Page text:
Enter a grandparent's name to get started.
Gilmore Hays was a native of Kentucky, but resided in Missouri, where he was district judge, when the gold discovery drew him to California.
Returning to Missouri, he led a train of immigrants to Oregon in 1852, and in 1833 settled on Des Chutes River near the head of Budd Inlet. The year 1852 was the time of the cholera on the plains, and Hays lost his wife and two children, who were buried near Salmon Falls of Snake River, together with the wife of B. F. Yantis. There remained to him three sons, James H., Charles, and Robert, and one daughter, who married J. G. Parker, all of whom reside in Olympia.
In the same company were John P. and Isaac Hays, his brothers, N. Ostrander, Hilary Butler, James Scott, and their families, Thomas Prather, George Fry, and others.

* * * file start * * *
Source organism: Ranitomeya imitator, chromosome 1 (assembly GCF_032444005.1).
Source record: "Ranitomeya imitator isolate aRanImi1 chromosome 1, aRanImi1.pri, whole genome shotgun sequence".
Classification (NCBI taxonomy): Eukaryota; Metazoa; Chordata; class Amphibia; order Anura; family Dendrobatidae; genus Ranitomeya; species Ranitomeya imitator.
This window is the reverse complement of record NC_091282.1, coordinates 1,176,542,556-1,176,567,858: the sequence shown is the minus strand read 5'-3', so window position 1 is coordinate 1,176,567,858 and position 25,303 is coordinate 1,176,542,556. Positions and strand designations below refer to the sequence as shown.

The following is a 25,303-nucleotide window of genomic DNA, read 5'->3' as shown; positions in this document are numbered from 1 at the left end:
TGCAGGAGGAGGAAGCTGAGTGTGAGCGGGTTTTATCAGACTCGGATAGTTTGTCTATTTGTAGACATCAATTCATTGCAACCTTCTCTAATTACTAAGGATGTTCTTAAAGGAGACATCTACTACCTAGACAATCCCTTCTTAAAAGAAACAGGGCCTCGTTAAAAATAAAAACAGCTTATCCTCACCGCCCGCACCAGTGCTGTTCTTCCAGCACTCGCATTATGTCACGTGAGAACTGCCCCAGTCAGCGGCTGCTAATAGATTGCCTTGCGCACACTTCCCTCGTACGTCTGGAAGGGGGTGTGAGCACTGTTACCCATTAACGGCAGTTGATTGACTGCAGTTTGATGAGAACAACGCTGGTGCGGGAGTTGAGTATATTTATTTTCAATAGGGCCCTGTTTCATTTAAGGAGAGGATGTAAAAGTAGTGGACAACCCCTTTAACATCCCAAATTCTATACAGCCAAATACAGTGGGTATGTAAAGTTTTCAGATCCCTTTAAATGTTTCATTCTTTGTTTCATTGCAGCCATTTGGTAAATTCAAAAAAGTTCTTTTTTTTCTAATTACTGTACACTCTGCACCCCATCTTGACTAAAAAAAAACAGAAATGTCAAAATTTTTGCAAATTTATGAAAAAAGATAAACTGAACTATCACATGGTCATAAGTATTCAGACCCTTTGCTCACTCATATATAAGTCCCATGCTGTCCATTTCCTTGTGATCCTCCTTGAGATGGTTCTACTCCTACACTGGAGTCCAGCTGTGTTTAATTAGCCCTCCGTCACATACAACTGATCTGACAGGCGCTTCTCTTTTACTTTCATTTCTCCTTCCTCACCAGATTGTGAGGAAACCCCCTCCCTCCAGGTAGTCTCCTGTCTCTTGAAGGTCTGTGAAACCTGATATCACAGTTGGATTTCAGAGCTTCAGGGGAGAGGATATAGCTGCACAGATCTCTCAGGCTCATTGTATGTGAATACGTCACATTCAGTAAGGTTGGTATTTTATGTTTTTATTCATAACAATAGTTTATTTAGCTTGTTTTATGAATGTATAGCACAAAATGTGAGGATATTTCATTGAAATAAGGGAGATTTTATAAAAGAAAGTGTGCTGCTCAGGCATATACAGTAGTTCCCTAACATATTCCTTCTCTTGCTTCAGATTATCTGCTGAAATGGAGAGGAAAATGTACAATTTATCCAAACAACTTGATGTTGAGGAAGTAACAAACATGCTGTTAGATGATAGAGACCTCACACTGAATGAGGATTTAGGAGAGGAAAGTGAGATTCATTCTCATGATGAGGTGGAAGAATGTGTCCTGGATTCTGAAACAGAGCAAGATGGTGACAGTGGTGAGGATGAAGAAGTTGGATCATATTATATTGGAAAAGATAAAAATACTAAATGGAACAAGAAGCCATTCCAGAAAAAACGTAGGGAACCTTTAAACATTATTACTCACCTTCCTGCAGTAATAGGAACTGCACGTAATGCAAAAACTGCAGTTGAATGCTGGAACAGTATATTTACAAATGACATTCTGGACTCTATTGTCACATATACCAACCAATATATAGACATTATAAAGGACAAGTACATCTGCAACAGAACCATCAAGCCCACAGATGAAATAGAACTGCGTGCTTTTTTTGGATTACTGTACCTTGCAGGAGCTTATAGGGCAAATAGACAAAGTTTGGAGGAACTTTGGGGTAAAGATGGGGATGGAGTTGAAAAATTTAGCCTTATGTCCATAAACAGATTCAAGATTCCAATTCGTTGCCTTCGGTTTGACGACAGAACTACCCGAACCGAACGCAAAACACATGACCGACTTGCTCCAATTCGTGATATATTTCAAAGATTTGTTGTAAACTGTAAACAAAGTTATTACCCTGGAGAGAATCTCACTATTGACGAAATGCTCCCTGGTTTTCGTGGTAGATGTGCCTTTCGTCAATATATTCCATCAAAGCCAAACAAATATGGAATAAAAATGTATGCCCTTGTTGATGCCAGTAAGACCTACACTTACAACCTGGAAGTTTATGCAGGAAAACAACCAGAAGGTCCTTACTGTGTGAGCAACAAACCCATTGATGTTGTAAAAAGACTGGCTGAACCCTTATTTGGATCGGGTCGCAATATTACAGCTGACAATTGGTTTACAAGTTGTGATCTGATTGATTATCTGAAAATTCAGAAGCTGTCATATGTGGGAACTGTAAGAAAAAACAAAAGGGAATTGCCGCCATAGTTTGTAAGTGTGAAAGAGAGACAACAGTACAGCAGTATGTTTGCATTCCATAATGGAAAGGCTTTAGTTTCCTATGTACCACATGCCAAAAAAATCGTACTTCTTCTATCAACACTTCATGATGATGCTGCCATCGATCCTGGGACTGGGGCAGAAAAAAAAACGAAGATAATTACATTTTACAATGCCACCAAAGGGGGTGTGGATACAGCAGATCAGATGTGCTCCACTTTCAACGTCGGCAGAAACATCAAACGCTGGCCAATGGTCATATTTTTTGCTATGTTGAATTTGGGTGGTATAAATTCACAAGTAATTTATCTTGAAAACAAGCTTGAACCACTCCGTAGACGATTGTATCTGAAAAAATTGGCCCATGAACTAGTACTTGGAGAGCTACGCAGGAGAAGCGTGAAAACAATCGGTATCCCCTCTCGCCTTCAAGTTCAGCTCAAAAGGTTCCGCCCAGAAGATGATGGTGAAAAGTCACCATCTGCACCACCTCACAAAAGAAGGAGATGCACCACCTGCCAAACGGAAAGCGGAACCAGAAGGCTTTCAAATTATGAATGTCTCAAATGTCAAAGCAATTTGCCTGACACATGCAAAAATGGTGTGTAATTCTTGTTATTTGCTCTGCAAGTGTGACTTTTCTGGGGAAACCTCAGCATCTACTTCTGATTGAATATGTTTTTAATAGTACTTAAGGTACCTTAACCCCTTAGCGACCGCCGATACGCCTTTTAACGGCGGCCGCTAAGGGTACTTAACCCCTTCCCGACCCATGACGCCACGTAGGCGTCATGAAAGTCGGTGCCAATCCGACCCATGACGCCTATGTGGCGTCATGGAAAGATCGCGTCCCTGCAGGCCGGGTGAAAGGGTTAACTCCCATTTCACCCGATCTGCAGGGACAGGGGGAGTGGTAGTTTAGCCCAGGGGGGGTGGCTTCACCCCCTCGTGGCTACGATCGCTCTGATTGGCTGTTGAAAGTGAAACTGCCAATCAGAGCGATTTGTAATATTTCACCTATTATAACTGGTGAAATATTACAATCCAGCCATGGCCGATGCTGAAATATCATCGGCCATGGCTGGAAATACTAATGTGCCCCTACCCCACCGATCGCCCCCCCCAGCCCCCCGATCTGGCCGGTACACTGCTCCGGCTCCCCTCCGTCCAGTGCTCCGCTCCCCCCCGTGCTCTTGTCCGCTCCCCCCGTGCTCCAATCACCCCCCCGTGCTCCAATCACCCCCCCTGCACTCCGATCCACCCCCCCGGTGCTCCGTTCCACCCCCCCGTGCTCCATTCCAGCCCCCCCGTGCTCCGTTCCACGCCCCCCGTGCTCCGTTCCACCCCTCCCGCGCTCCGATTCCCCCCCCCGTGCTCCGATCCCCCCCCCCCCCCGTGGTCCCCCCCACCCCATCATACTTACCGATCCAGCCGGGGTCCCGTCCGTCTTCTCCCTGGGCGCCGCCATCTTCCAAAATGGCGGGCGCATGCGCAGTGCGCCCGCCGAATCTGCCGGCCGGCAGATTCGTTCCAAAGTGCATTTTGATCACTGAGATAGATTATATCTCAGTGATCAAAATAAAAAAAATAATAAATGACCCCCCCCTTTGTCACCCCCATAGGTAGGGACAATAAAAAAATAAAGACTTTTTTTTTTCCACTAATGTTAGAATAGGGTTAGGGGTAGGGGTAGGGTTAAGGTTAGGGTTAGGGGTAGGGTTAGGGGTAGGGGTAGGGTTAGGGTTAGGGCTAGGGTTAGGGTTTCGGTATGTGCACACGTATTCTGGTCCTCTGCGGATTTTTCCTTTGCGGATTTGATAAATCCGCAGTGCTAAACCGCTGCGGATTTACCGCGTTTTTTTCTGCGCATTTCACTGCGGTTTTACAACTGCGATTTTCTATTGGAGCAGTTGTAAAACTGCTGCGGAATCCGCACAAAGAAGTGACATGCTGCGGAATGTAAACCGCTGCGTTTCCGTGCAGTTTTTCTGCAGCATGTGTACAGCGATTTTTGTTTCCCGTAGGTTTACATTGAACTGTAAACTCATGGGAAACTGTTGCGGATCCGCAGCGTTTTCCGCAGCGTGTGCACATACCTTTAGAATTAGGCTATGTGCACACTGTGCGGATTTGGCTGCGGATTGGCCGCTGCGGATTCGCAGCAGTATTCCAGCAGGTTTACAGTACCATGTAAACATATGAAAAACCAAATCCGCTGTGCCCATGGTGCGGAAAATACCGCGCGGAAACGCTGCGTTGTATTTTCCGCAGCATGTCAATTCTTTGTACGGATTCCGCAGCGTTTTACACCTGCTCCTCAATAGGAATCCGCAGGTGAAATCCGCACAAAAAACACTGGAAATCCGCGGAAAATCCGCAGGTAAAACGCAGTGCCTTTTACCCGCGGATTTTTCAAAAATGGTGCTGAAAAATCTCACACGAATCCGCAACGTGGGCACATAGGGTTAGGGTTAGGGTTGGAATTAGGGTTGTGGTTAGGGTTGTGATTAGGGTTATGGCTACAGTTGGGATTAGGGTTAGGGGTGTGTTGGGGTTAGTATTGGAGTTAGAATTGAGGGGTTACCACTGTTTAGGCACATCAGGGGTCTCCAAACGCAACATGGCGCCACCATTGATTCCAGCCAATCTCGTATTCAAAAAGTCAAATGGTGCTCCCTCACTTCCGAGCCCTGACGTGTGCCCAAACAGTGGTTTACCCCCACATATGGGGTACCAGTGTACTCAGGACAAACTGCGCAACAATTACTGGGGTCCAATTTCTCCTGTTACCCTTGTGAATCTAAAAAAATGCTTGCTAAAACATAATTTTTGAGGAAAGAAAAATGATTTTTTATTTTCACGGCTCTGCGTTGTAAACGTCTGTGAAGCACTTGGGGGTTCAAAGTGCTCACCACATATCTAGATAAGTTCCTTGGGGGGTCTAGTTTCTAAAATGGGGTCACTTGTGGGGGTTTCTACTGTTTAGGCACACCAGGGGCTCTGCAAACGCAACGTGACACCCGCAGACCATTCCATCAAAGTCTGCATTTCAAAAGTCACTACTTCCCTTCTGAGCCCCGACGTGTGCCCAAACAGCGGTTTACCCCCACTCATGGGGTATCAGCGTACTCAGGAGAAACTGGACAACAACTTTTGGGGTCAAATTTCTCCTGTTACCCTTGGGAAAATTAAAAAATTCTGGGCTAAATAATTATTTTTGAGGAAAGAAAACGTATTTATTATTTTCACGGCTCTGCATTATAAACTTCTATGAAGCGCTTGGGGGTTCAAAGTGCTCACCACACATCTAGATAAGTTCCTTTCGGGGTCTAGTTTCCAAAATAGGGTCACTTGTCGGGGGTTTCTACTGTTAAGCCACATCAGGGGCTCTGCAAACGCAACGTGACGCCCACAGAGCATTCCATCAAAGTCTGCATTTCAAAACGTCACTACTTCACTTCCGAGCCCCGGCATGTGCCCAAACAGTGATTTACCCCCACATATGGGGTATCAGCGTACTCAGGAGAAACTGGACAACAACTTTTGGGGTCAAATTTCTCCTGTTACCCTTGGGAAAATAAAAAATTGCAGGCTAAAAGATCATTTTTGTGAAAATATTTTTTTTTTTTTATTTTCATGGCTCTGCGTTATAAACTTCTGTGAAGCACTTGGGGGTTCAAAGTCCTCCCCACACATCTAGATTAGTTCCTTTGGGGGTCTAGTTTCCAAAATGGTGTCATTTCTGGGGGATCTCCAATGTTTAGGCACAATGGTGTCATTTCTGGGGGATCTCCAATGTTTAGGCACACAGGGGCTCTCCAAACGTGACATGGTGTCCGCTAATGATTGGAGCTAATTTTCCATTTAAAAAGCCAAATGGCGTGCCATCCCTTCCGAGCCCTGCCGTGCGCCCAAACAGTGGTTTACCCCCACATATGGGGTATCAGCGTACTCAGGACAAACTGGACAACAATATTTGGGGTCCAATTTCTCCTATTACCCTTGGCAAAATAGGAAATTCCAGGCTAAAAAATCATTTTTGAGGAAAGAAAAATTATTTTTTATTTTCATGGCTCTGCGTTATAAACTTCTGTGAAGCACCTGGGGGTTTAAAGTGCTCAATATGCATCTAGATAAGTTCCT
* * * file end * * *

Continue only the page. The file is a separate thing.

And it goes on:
When the Indian war threatened, he was first to volunteer, his was the first company raised, and throughout he was of much service to the territory. After the termination of the war, he returned to Mo., but in 1863 removed to Idaho, and was useful to the supt of Ind. affairs for Washington in arranging treaties with the natives.
Failing health caused him to return to Puget Sound, where he died October 10, 1880. Olympia Transcript, Oct. 30, 1880; Olympia Standard, Oct. 29, 1880; Olympia Courier, Oct. 29, 1880.